I picked this puzzle out to start on Halloween night. I’ve never done a Victoria Frances puzzle before, or really any puzzle this gothic or fantasy in image design. So how was it?
I really like the Educa box. All their boxes have a black background and the white and red look quite nice on this backdrop. The back of the box has general information about the Educa line.
The sides of the box are well designed for storing the puzzle on a shelf vertically, with a small image of the entire puzzle as well as a close-up on both a long and short side. You can also see the brand, piece count, and name of the artist on most sides.
Inside the box is the bag of puzzle pieces as a packet of puzzle glue powder.
I quite like the image here and it’s ideal for a Halloween type mood. Victoria Frances does a lot of gothic puzzles, and most of her image are quite dark and monochromatic. I chose this puzzle because it seemed to have a little more color in it than her usual, and I thought it wouldn’t be has difficult as some of her others. I also really like the triptych design in a puzzle. It feels like 3 separate puzzles put together. The quality of the art is very good.
I will be doing an Educa page for our brand comparison shortly. For the purposes of this review, I’ll say that I generally found the Educa quality to be quite good. The box is sturdy and attractive and the puzzle pieces feel thick, like most European brands.
The piece cut is a standard grid, similar to Ravensburger and Jumbo. There was some variation in piece shapes but probably 80% is two-knob, two-hole. Like Gibson, this presents a significant issue which is that many pieces are close enough in shape that they can appear to fit where they do not. In the close-up below, I’ve circled two pieces which are nearly interchangable. This is a very good photo taken outdoors in morning light, so the differences are not that hard to see. But working on a puzzle under artificial lights in the evening, when you’re not this close to the pieces, can be tricky.
A few things to note about this. First, I didn’t find this aspect of the puzzle nearly as difficult as simply the coloring (more about that below). I only had 2 instances in a 1500 piece puzzle where I really thought a piece fit somewhere until, much later, I had another similar piece that I realized went there better. Secondly, some people may consider this a feature of a puzzle brand, in that it adds more challenge. Personally, I don’t find confusion over whether a piece fits or not to be a ‘fun’ aspect of puzzle design, so I tend to ding for that. I prefer a puzzle like Ravensburger where pieces have a very ‘sure fit’. But that doesn’t mean I wouldn’t buy more Educa puzzles. Overall the quality is quite good and this wouldn’t be an issue with a puzzle that had more color/texture variations.
Assembly is where I’ve really dinged this puzzle review score. In fact, based on assembly alone, the score would be more like 4 or 5, but because I really do love the image, and the overall quality is good, I’ve scored it 7.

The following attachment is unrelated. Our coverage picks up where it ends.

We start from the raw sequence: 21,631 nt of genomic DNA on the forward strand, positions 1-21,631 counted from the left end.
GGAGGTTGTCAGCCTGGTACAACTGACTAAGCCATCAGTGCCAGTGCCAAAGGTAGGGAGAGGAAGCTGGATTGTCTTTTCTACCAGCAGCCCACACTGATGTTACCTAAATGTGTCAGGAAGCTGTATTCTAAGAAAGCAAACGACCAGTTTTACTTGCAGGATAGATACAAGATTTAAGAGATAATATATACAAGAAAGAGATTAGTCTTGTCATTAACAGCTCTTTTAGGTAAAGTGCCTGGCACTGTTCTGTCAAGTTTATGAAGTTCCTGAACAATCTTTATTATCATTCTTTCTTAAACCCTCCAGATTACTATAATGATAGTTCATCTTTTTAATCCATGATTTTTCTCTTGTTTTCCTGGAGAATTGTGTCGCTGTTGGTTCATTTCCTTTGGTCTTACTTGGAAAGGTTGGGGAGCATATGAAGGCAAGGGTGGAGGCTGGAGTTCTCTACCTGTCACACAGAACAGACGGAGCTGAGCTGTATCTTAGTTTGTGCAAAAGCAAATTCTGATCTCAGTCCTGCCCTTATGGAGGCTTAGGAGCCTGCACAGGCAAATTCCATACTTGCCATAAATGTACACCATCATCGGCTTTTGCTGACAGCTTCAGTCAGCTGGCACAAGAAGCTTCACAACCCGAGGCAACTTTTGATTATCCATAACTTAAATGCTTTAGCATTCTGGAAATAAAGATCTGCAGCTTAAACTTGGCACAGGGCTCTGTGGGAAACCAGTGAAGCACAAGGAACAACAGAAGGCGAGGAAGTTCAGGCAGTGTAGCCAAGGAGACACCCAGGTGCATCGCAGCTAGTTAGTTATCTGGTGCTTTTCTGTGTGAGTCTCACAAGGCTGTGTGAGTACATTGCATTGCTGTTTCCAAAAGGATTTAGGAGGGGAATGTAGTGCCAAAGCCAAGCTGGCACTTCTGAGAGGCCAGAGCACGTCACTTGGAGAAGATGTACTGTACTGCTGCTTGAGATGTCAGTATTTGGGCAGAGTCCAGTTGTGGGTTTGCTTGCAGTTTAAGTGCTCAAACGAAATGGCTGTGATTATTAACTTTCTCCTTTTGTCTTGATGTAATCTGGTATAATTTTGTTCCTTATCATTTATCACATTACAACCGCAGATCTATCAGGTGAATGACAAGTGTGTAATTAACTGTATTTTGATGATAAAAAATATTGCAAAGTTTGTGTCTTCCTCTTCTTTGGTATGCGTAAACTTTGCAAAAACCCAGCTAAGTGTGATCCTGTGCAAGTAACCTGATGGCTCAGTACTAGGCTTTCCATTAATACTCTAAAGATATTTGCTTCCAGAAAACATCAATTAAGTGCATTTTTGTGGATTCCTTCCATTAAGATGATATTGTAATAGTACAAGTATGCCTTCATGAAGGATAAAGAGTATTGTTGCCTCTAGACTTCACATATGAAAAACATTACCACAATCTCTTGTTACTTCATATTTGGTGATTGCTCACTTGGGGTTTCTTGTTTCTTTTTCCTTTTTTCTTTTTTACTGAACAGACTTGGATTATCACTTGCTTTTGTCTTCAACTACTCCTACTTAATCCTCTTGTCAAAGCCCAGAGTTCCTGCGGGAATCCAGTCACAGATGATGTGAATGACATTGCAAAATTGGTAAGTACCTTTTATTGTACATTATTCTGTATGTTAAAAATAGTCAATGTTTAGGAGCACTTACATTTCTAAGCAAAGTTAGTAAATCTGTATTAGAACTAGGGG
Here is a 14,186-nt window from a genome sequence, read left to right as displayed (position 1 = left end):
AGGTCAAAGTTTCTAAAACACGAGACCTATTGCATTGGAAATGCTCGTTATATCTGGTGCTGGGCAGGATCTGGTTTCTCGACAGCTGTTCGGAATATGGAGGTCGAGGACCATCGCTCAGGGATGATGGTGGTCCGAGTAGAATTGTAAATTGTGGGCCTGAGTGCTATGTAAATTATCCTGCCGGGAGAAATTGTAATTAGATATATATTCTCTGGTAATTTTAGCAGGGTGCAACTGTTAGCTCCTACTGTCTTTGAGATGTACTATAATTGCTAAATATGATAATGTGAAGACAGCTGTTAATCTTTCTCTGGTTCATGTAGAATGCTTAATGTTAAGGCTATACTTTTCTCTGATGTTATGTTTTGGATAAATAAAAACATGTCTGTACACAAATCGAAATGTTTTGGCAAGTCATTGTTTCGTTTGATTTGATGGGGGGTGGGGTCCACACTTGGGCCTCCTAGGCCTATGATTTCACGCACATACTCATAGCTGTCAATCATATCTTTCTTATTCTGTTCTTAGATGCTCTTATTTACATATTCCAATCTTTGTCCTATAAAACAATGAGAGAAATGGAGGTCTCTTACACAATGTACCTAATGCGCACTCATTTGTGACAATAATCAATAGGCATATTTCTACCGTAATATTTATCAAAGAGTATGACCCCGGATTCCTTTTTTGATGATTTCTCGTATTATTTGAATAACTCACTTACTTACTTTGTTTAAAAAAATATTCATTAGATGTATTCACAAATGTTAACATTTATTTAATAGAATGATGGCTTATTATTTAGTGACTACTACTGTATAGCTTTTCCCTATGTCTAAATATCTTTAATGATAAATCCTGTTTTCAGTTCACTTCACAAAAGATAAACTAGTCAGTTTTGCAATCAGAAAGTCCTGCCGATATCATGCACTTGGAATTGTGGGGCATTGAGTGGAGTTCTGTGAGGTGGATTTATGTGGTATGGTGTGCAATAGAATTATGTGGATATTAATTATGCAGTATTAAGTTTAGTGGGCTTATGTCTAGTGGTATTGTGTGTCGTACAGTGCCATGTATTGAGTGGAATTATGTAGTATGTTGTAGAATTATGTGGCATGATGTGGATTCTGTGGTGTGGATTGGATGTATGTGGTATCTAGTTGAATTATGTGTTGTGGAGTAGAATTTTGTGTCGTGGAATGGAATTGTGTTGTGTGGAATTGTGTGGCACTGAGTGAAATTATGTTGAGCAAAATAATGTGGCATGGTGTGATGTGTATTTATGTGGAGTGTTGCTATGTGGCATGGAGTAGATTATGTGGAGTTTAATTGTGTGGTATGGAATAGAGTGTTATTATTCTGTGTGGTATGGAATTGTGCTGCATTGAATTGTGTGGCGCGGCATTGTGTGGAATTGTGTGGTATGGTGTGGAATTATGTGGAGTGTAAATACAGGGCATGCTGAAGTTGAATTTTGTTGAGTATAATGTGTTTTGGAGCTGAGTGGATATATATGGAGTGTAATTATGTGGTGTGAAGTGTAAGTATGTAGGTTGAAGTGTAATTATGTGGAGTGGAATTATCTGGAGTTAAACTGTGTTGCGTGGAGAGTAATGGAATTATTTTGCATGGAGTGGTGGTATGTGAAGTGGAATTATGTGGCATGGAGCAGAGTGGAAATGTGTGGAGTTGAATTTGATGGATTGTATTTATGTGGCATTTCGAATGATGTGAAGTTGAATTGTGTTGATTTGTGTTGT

To sum: this is the most difficult puzzle I have ever done! It’s extremely challenging, and I don’t recommend it unless you are looking for that kind of challenge and are prepared to spend a lot of hours on it. Most 1000 piece puzzles I do take me two to three evenings of assembly while I’m watching TV. This one took me twelve days and, in fact, I did two other puzzles while working on this one, just to take a break and do something fast and fun when I got too frustrated.
The challenge here is really the coloring of the puzzle. I put together the girl figure in the middle first thing, and that wasn’t difficult, but the rest of it was. The white-ish statues, gray/black stone walls, and the ivy were all extremely difficult to do under artificial light. I always work on my puzzles at night and I found with this one I *had* to spend some time on it by the window in morning light, because the colors all muddied down to ‘dark’ or ‘white’ or ‘mottled’ at nighttime. The puzzle also has a glossy finish, and you can see even in this pictures taken on an overcast day, the reflection of light can make the colors hard to see.
These photos are a bit deceiving, because I took them outside in the morning and also used ‘auto tone’ in photoshop which sharpened the contrast. At night, the colors are much less distinct, particularly in the stone wall and shadows.
The ivy… wow, that was a total pain in the ass. It’s obvious which pieces are ivy pieces but disassembled they’re all sort of mottled dark green and white. I put the ivy together last and ended up resorting to just trying every piece in every hole.
I came very close to DNFing (‘did not finish’) this puzzle at one point, when I had the girl and the white bits of the statues done and I realized the entire rest of it was going to be very, very grueling. But I did persevere (after taking some breaks to do other puzzles, as I noted). It was a quite nice sense of accomplishment to finish it. I won’t be disassembling this, as I normally do, because I will never want to do it again! LOL. It doesn’t exactly fit my house decor, but I’ll glue it together and stick it somewhere. In the end, I’m glad I did the puzzle and I will probably try another Victoria Frances in the future when I’m up for a challenge.
If you like gothic images like Victoria Frances, and don’t mind the challenge of a difficult puzzle, by all means get “Guardian Angel”. The quality of the puzzle is good and the final picture is really lovely. If you’re not up for a challenge, best skip this one.